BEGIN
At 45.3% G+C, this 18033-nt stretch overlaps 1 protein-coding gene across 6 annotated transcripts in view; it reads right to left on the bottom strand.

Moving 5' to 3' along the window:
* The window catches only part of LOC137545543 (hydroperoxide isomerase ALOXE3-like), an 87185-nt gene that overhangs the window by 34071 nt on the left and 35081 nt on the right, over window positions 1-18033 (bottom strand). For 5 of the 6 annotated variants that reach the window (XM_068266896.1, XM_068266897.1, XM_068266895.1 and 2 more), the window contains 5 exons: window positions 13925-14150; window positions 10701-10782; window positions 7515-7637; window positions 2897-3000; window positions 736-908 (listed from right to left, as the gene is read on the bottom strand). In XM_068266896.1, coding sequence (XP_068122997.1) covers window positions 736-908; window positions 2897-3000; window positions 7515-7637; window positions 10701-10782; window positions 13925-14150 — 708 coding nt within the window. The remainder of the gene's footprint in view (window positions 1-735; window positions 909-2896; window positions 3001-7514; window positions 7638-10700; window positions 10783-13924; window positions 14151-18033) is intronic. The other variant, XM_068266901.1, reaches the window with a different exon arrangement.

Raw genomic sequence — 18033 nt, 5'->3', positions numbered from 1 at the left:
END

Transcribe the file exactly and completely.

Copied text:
At 45.3% G+C, this 18033-nt stretch overlaps 1 protein-coding gene across 6 annotated transcripts in view; it reads right to left on the bottom strand.

Moving 5' to 3' along the window:
* The window catches only part of LOC137545543 (hydroperoxide isomerase ALOXE3-like), an 87185-nt gene that overhangs the window by 34071 nt on the left and 35081 nt on the right, over window positions 1-18033 (bottom strand). For 5 of the 6 annotated variants that reach the window (XM_068266896.1, XM_068266897.1, XM_068266895.1 and 2 more), the window contains 5 exons: window positions 13925-14150; window positions 10701-10782; window positions 7515-7637; window positions 2897-3000; window positions 736-908 (listed from right to left, as the gene is read on the bottom strand). In XM_068266896.1, coding sequence (XP_068122997.1) covers window positions 736-908; window positions 2897-3000; window positions 7515-7637; window positions 10701-10782; window positions 13925-14150 — 708 coding nt within the window. The remainder of the gene's footprint in view (window positions 1-735; window positions 909-2896; window positions 3001-7514; window positions 7638-10700; window positions 10783-13924; window positions 14151-18033) is intronic. The other variant, XM_068266901.1, reaches the window with a different exon arrangement.

Raw genomic sequence — 18033 nt, 5'->3', positions numbered from 1 at the left: